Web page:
I don’t have a particularly high-end audio system. At its heart is a vintage Quad and 1970s Japanese Micro-Seiki deck with SME arm which is maintained by Audio Gold in Crouch End (it was where I traded a still-boxed CD player for it years ago, back when you couldn’t give record decks away). So not audiophile perhaps, but I do know its sound very well and thought I should be able to detect any differences/improvements in the new pressing.
And I could. A more sonorous piano here, a richer woodier bass sound there, crisper horns in one or two places. But, I realised, paying such close attention and constantly repeating sections not only gave me a headache, but it also spoiled my enjoyment. I was like one of those oenophiles who can wax lyrical about the component parts of a wine without pausing to enjoy the whole (the same is true of some coffee drinkers I know). I’m assured that the superior quality is best appreciated through headphones, but as that isn’t how I like to consume music, it’s a moot point. So, would I rush out to replace an album I already had with a Tone Poet version? No, probably not. But….
And it is quite an interesting “but”. One of the welcome aspects about these re-issues is that Mr Poet hasn’t gone for the big ticket albums. So, no Sidewinder by Lee Morgan, but the more obscure Cornbread, no Maiden Voyage by Herbie Hancock, but The Prisoner and so on. Also Joe Harley has embraced other labels that were or are now in the Blue Note stable. So for instance, I have a Tone Poet of Chick Corea’s Now He Sings, Now He Sobs, which was on the originally on the Stateside label, and a recent release, Katanga! by Curtis Amy and Dupree Bolton, which was on Pacific Jazz.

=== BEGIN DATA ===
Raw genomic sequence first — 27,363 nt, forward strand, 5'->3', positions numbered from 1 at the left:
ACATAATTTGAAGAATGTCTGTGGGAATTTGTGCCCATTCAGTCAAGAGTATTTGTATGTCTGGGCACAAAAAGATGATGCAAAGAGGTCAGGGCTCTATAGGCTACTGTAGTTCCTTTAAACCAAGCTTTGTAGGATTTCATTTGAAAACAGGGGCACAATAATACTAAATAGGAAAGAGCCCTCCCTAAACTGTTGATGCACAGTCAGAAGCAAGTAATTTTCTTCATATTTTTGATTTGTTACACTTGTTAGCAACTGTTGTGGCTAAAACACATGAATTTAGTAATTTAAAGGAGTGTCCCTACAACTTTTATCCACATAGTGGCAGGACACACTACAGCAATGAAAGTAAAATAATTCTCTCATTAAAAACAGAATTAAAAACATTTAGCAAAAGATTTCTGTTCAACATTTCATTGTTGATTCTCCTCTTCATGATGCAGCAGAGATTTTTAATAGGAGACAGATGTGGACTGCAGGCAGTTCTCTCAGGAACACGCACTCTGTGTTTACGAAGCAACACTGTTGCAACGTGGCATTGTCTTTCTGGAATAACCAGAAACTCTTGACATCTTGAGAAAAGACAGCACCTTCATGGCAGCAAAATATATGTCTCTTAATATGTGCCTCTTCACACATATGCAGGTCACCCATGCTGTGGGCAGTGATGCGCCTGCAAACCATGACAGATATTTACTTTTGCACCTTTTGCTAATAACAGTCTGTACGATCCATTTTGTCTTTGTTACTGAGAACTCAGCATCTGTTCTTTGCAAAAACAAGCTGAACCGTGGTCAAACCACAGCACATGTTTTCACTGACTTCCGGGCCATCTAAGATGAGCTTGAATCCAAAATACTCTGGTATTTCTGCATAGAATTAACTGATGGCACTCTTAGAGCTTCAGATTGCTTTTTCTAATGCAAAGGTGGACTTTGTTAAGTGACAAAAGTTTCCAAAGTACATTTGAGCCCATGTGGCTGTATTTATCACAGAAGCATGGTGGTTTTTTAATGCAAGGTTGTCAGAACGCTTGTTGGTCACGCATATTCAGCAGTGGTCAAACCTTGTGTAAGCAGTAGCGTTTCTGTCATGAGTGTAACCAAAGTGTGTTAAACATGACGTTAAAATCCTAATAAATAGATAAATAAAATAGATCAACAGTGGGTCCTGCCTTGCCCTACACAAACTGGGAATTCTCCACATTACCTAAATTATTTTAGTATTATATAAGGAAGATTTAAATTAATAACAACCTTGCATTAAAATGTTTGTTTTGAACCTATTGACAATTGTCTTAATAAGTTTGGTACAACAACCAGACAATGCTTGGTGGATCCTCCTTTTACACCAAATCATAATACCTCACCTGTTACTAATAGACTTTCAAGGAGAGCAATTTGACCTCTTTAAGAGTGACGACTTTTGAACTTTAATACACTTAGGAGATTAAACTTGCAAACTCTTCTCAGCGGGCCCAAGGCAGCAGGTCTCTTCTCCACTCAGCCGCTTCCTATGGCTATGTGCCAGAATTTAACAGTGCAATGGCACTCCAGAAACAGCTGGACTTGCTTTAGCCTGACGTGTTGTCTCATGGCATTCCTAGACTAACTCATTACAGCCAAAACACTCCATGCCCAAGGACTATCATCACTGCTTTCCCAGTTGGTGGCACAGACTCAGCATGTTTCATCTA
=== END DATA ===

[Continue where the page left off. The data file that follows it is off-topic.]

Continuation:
The latter is a fascinating album, because it highlights just how brilliant a trumpeter Dupree Bolton was, blistering fast yet astonishing accurate, with a hairs-up-on-the-back-of the-neck high-speed stratospheric excursions and brilliant tone. Bolton only made two real appearances on disc (Katanga! and The Fox by Harold Land, also recommended), frequently disappearing into the fog of drug addiction and subsequently prison. There isn’t space here to tell his whole tragic story of wasted talent, but if you are interested seek out Granta 69 (“The Assassin”). It includes a piece about Bolton by Richard Williams called Gifted, which is as fine and as moving a piece of jazz writing as you’ll find.
So, given the quality and heft of the physical record, the heavy card used for the covers and, sometimes, the inserts with essays (as with Katanga!), I certainly would buy a Tone Poet if it was an album new to me or I only had it on CD and wanted an actual LP. Forthcoming releases for 2021 include Lee Konitz and Gerry Mulligan, Wayne Shorter, Joe Pass, Stanley Turrentine, Sonny Red and more Grant Green, all new to me. I’ve got my extra tenners ready.
excellent. I was a bit put off initially by neologism and premiumisation but by the time I got to the bit about not wearing headphones I knew we were on the same page – or should it be singing from the same song sheet. I don’t care about the weight of my discs. Stuff I bought 40 years ago still sounds good today – if a bit crackly.